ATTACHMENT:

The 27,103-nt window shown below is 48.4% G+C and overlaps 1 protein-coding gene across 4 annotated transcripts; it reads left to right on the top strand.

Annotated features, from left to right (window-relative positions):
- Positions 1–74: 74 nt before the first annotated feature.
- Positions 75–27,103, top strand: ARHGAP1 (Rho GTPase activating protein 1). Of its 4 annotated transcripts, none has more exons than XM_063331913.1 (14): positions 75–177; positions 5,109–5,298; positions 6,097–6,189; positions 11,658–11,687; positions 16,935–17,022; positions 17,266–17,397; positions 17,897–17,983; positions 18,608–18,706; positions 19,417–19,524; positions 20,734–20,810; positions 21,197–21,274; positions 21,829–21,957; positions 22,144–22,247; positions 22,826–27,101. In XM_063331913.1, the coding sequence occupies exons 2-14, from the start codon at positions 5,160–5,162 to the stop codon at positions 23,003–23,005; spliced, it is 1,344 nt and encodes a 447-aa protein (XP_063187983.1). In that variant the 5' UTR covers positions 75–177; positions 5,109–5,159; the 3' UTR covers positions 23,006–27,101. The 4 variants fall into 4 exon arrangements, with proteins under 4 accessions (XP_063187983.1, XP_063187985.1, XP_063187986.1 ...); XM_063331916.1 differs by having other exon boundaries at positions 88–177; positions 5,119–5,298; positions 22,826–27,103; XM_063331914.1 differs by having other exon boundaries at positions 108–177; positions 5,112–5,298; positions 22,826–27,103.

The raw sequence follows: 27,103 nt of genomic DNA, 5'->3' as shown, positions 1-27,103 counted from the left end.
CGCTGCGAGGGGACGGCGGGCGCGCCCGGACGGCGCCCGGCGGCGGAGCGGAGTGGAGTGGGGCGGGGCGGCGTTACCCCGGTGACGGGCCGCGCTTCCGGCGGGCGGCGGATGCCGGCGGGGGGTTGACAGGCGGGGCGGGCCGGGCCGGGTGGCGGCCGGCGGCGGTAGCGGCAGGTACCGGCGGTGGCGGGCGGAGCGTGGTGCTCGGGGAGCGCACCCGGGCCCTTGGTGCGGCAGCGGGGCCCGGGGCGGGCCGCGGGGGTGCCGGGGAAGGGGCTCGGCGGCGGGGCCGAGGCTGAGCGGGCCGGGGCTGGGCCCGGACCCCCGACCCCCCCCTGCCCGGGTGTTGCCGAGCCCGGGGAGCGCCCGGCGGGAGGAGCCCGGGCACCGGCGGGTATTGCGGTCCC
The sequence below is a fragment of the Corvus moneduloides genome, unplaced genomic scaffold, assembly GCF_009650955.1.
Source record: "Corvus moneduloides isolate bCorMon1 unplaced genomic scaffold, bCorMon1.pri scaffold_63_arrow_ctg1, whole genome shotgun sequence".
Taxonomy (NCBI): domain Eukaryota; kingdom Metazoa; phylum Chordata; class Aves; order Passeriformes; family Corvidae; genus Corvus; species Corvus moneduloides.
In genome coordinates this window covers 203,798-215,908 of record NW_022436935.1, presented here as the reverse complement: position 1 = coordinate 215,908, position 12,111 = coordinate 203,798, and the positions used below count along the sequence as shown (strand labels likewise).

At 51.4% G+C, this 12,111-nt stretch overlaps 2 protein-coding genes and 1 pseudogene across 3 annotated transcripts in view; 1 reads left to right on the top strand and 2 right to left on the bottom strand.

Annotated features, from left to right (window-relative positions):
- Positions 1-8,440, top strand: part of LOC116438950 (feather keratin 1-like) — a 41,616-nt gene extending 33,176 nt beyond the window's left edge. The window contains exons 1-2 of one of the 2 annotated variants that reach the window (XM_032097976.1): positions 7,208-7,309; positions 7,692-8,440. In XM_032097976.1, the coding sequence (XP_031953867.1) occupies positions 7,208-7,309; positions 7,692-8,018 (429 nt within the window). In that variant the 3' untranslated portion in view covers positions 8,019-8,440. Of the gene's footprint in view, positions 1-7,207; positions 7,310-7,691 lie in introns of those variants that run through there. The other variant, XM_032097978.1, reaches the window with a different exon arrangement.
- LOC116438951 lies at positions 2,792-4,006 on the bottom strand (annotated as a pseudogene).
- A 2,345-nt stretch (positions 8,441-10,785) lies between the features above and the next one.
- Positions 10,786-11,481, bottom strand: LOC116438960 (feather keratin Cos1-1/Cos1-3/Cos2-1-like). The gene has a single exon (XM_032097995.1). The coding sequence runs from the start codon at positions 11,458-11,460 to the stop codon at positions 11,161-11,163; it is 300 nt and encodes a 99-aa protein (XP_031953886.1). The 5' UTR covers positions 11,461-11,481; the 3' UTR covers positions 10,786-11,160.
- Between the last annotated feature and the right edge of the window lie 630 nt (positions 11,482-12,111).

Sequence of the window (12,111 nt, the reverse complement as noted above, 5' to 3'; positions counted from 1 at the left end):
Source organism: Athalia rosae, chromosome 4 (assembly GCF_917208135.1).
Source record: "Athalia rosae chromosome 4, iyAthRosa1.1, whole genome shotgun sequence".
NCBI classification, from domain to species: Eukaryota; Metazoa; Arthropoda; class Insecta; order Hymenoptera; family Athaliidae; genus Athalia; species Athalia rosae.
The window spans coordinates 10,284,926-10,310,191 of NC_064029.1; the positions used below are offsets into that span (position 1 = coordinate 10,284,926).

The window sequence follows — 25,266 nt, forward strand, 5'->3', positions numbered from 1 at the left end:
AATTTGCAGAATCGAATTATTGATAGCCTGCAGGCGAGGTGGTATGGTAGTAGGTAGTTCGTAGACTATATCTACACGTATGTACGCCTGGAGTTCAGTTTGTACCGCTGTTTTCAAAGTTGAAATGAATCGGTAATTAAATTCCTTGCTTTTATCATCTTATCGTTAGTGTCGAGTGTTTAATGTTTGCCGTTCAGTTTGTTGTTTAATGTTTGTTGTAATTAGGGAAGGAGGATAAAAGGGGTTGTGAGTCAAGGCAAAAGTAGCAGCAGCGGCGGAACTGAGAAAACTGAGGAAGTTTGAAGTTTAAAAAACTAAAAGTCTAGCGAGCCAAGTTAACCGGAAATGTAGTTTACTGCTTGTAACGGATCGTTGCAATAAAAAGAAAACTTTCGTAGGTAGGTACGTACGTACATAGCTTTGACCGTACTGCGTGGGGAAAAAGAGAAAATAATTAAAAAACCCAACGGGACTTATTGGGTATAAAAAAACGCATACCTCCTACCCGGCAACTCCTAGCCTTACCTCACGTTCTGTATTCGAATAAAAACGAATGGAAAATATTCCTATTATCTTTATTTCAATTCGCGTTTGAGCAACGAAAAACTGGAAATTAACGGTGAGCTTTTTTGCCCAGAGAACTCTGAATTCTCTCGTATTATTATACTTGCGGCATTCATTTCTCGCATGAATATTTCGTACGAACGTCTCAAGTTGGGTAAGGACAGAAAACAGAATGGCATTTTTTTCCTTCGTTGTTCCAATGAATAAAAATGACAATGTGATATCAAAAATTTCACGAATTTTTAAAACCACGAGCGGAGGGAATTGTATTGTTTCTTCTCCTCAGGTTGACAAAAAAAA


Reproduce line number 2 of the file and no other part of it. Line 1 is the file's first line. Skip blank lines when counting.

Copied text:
Annotated features, from left to right (window-relative positions):